Over The Simpsons' long reign as king of cartoons, it's had a number of different doppelgängers, including Herb Simpson, Homer's far more successful half brother and Bart and Lisa's rivals Lester and Eliza. The best of the lot is undoubtedly Hugo, Bart's evil conjoined twin in the 'Treehouse of Horror VII'. Hugo is left to his own devices alone in the attic with nothing but a 'pigeon rat' for company, while Bart skateboards and pranks his days away. It's only at the end of the episode that Homer and Marge realise they've made a terrible mistake Bart is in fact the evil twin. While this might not be surprising to viewers, this still makes for an unusually good storyline, especially when compared to the other more recent 'Treehouse of Horror' plots. Whereas recent 'Treehouse of Horror' plots have basically become unwatchable with their inexplicably random plots, this evil twins episode is actually pretty good story telling for a very short cartoon. Nice use of a famous TV trope, Matt Groening. In any case, Hugo is memorable for being really quite likeable despite the fact that he's a little gross.
15. Gilligan's Island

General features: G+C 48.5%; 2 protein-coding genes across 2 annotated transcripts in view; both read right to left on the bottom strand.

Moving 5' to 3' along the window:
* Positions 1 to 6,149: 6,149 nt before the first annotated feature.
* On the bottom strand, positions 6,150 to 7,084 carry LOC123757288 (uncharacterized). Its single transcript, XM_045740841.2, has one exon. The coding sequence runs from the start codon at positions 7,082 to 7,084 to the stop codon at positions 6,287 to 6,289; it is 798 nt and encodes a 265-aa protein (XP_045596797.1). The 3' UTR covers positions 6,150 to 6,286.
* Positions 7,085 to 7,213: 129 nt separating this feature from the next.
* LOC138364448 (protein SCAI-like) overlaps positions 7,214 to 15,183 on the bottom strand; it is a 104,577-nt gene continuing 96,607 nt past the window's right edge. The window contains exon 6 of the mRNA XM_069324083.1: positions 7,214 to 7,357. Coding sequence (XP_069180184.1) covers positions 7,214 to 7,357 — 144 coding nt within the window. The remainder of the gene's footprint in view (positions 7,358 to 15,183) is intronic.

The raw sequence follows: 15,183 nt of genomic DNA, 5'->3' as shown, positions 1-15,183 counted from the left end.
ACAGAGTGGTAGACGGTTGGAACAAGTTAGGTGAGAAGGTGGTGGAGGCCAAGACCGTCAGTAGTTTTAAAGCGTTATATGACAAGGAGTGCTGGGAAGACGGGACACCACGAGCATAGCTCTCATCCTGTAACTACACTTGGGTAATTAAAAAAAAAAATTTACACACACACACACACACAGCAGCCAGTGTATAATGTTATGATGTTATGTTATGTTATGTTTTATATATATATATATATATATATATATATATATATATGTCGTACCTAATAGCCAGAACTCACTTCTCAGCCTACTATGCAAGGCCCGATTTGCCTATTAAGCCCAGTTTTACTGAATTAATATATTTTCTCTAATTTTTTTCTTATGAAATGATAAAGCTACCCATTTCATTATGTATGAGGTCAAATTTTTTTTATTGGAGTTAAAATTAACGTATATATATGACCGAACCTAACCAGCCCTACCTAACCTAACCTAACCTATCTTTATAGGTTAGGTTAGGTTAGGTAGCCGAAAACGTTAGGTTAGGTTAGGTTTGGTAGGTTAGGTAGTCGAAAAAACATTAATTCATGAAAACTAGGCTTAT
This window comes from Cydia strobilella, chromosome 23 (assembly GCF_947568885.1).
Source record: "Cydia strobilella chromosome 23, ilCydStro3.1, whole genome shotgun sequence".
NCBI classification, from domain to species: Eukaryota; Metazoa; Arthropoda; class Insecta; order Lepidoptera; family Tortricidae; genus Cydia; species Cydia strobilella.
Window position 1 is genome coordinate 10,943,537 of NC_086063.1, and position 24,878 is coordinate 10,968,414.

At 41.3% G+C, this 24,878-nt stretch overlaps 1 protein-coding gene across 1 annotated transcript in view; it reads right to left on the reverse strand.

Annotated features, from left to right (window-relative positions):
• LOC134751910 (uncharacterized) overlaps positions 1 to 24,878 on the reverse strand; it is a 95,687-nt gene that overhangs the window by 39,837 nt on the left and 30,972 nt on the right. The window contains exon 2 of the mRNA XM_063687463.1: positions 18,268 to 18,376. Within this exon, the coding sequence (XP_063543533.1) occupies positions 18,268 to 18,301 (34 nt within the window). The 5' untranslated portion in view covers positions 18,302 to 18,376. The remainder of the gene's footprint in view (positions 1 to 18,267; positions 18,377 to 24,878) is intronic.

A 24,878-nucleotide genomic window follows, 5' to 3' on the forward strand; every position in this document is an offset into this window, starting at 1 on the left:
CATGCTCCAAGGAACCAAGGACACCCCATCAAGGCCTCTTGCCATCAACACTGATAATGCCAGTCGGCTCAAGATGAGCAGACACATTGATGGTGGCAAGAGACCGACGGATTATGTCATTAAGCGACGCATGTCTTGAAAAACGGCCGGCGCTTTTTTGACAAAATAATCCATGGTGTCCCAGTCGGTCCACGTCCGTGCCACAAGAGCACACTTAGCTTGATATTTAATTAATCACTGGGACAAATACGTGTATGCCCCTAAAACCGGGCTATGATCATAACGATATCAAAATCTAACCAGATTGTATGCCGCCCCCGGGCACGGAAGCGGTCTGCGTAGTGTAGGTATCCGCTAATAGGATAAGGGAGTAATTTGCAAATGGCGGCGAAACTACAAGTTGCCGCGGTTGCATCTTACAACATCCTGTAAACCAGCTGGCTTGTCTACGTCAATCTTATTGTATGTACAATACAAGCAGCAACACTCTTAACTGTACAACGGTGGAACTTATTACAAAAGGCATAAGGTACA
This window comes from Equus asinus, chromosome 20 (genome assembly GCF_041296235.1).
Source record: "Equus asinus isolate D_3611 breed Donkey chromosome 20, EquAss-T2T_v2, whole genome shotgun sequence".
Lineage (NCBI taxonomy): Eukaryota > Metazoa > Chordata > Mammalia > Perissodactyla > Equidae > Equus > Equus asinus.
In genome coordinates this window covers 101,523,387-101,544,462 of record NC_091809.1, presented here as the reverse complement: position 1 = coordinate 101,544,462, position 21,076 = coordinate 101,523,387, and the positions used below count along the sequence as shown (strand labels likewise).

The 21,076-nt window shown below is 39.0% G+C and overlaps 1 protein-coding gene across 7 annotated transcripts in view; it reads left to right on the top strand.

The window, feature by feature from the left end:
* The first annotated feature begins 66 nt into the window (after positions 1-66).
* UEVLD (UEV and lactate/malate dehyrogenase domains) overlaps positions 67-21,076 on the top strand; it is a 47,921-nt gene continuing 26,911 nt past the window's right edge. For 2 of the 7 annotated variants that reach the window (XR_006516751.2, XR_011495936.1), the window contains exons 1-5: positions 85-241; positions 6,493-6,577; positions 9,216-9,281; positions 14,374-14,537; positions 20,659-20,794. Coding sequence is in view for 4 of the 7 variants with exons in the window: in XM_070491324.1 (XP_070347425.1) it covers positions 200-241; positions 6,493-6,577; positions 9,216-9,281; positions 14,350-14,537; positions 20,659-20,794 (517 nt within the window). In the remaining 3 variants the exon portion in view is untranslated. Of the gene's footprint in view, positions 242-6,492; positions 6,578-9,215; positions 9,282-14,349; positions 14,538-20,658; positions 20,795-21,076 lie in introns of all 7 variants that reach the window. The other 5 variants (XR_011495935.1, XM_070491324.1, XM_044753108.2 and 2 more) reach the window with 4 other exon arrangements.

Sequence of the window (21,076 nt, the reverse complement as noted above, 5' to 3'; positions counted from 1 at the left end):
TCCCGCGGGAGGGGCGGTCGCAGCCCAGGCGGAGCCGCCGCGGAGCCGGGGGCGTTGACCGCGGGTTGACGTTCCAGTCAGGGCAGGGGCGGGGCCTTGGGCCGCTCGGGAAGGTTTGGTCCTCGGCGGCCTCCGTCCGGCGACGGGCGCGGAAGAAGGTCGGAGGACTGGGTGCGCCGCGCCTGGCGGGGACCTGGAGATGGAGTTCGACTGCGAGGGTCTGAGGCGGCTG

Gilligan's Island is like a more light-hearted and far less trippy precursor to Lost, following seven castaways surviving together on an island. While Bonanza may have started the evil twins trend, Gilligan's Island was the first TV show to really own it literally half the characters have an evil twin in it at some point in the series. The chance of having an evil identical twin is small enough the chance of three out of seven characters on a small island having an evil twin must be minimal. Still, Gilligan's Island embraced these minuscule odds and made it a staple story arc of three separate episodes. The evil twins in Gilligan's Island are memorable for both their variety (one was a Russian spy, one was a woman chasing Hollywood fame and another was a money-grabber) but also simply their sheer numerousness and defiance of all odds. Not only are the three sets of twins able to reach Gilligan's Island in the first place, they are also able to leave it again by the end of the episode.
14. Star Trek
Star Trek also threw in an evil twin trope, with its parallel universe themed episode 'Mirror, Mirror.' Amusingly, Spock's evil twin from the Mirror Universe is distinguished from his more benevolent counterpart simply by having a beard, in keeping with the other Mirror-crew's more flamboyant looks and dress-code. Not technically an evil twin, but actually a doppelgänger from a parallel universe who just happens to be a tad more brutal and ruthless than our serious Spock. The Mirror Universe episode is one of the most memorable in Star Trek and Mirror Universe Spock well deserves his place on our list, as he has set something of a precedent for all evil twins in pop culture since. Facial hair is now a requirement for all malevolent carbon copies.